“It is sixty-four years since the original edition of Withers-s Chronicles of Border Warfare was given to the public. The author was a faithful recorder of local tradition. Among his neighbors were sons and grandsons of the earlier border heroes, and not a few actual participants in the later wars. He had access, however, to few contemporary documents. He does not appear to have searched for them, for there existed among the pioneer historians of the West a respect for tradition as the prime source of information, which does not now obtain; to-day, we desire first to see the documents of a period, and care little for reminiscence, save when it fills a gap in or illumines the formal record. The weakness of the traditional method is well exemplified in Withers-s work. His treatment of many of the larger events on the border may now be regarded as little else than a thread on which to hang annotations; but in most of the local happenings which are here recorded he will always, doubtless, remain a leading authority–for his informants possessed full knowledge of what occurred within their own horizon, although having distorted notions regarding affairs beyond it.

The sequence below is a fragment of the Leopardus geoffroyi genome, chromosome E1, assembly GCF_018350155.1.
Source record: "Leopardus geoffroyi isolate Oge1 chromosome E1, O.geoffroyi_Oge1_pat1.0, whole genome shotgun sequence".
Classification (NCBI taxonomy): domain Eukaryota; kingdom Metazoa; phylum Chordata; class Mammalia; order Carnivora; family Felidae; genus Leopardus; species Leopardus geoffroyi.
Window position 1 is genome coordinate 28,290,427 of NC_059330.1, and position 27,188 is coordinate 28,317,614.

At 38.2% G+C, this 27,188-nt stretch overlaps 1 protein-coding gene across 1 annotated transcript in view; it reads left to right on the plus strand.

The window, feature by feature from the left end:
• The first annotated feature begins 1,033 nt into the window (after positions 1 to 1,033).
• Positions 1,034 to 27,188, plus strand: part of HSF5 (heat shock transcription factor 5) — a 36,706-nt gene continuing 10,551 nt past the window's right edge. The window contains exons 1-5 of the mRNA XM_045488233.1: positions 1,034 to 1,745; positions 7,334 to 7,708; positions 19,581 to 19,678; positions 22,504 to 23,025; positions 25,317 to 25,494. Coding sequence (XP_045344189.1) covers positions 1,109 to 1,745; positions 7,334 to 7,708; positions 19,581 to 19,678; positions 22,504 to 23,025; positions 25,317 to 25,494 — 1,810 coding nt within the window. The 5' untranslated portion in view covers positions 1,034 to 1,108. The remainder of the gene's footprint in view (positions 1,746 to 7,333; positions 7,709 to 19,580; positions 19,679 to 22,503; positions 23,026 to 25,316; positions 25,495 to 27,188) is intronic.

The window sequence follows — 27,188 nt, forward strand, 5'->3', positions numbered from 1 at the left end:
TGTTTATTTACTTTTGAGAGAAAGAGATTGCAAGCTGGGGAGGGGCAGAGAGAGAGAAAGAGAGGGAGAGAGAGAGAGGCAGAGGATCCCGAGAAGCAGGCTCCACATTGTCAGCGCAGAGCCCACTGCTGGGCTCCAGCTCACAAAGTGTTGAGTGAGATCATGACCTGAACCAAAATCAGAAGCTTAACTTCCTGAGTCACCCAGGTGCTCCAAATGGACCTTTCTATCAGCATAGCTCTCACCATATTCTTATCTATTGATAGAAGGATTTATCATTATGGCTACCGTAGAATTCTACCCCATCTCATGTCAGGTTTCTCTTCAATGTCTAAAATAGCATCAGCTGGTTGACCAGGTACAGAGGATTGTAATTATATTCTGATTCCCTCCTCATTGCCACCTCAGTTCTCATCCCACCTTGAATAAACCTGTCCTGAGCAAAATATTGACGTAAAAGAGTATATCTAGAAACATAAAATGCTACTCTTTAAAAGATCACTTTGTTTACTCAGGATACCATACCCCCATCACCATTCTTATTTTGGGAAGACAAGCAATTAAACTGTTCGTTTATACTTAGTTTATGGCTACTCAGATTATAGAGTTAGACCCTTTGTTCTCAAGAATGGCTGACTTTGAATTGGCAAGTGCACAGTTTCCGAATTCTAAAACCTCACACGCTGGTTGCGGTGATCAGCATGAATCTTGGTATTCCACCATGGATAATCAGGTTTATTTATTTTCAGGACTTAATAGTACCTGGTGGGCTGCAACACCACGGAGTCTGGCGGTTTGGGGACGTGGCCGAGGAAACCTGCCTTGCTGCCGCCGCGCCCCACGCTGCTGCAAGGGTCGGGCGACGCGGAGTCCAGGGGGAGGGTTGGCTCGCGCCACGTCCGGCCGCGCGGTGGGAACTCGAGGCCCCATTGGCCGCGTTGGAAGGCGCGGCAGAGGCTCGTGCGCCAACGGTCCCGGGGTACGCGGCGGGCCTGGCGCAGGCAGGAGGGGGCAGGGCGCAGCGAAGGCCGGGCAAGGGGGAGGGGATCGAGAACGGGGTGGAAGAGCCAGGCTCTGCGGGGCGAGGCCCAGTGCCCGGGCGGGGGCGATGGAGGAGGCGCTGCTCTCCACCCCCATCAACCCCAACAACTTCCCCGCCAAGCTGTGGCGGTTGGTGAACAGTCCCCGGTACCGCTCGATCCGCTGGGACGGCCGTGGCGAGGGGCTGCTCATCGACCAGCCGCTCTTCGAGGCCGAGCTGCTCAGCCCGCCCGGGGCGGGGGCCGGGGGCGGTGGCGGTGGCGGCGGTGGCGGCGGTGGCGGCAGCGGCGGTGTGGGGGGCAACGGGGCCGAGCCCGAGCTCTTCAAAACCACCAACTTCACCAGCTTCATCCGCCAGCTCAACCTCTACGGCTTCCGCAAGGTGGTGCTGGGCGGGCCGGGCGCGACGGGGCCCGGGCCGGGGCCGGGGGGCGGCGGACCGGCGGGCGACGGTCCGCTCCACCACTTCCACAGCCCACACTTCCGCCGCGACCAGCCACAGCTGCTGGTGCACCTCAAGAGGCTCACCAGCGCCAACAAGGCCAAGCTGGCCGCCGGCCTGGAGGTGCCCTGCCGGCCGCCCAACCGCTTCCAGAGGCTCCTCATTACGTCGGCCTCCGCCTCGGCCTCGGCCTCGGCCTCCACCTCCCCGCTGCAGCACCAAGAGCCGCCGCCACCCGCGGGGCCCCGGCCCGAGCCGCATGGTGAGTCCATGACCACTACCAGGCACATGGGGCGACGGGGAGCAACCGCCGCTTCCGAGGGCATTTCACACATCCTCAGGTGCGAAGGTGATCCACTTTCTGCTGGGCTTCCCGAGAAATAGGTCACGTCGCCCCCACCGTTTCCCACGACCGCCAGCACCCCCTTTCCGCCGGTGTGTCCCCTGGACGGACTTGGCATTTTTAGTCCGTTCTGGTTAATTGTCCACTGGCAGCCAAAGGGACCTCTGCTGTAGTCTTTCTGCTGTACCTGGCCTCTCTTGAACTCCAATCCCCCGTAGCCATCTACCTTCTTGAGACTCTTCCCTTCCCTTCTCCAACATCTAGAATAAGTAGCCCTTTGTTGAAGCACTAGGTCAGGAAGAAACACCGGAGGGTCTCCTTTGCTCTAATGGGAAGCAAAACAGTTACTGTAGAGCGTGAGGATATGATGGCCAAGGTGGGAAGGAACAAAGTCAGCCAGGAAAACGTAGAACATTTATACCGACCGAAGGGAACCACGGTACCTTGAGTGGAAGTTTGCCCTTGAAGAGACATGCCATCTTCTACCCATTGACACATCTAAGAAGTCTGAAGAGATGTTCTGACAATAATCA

The Chronicles had been about seven years upon the market, when a New York youth, inspired by the pages of Doddridge, Flint, and Withers, with a fervid love for border history, entered upon the task of collecting documents and traditions with which to correct and amplify the lurid story which these authors had outlined. In the prosecution of this undertaking, Lyman C. Draper became so absorbed with the passion of collecting that he found little opportunity for literary effort, and in time his early facility in this direction became dulled. He was the most successful of collectors of materials for Western history, and as such did a work which must earn for him the lasting gratitude of American historical students; but unfortunately vi he did little more than collect and investigate, and the idea which to the last strongly possessed him, of writing a series of biographies of trans-Alleghany pioneers, was never realized. He died August 26, 1891, having accomplished wondrous deeds for the Wisconsin Historical Society, of which he was practically the founder, and for thirty-three years the main stay; in the broader domain of historical scholarship, however, he had failed to reach his goal. His great collection of manuscripts and notes, he willed to his Society, which has had them carefully classified and conveniently bound–a lasting treasure for historians of the West and Southwest, for the important frontier period between about 1740 and 1816.